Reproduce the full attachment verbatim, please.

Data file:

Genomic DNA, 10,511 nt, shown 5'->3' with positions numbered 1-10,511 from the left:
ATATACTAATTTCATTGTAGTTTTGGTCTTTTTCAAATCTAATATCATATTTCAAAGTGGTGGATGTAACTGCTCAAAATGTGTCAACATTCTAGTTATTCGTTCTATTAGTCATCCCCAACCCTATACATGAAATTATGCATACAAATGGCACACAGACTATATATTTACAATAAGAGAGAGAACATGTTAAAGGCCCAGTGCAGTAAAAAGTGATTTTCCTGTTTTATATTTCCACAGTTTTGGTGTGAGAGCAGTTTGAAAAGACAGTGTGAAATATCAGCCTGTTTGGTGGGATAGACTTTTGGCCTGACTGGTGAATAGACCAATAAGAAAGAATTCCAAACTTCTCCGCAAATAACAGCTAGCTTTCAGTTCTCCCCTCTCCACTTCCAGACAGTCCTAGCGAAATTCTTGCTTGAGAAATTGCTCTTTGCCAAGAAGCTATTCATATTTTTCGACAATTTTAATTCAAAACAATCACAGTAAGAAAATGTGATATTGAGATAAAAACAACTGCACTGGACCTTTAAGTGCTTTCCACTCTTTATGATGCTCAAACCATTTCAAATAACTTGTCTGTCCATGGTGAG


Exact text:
Genomic DNA, 10,511 nt, shown 5'->3' with positions numbered 1-10,511 from the left:
ATATACTAATTTCATTGTAGTTTTGGTCTTTTTCAAATCTAATATCATATTTCAAAGTGGTGGATGTAACTGCTCAAAATGTGTCAACATTCTAGTTATTCGTTCTATTAGTCATCCCCAACCCTATACATGAAATTATGCATACAAATGGCACACAGACTATATATTTACAATAAGAGAGAGAACATGTTAAAGGCCCAGTGCAGTAAAAAGTGATTTTCCTGTTTTATATTTCCACAGTTTTGGTGTGAGAGCAGTTTGAAAAGACAGTGTGAAATATCAGCCTGTTTGGTGGGATAGACTTTTGGCCTGACTGGTGAATAGACCAATAAGAAAGAATTCCAAACTTCTCCGCAAATAACAGCTAGCTTTCAGTTCTCCCCTCTCCACTTCCAGACAGTCCTAGCGAAATTCTTGCTTGAGAAATTGCTCTTTGCCAAGAAGCTATTCATATTTTTCGACAATTTTAATTCAAAACAATCACAGTAAGAAAATGTGATATTGAGATAAAAACAACTGCACTGGACCTTTAAGTGCTTTCCACTCTTTATGATGCTCAAACCATTTCAAATAACTTGTCTGTCCATGGTGAG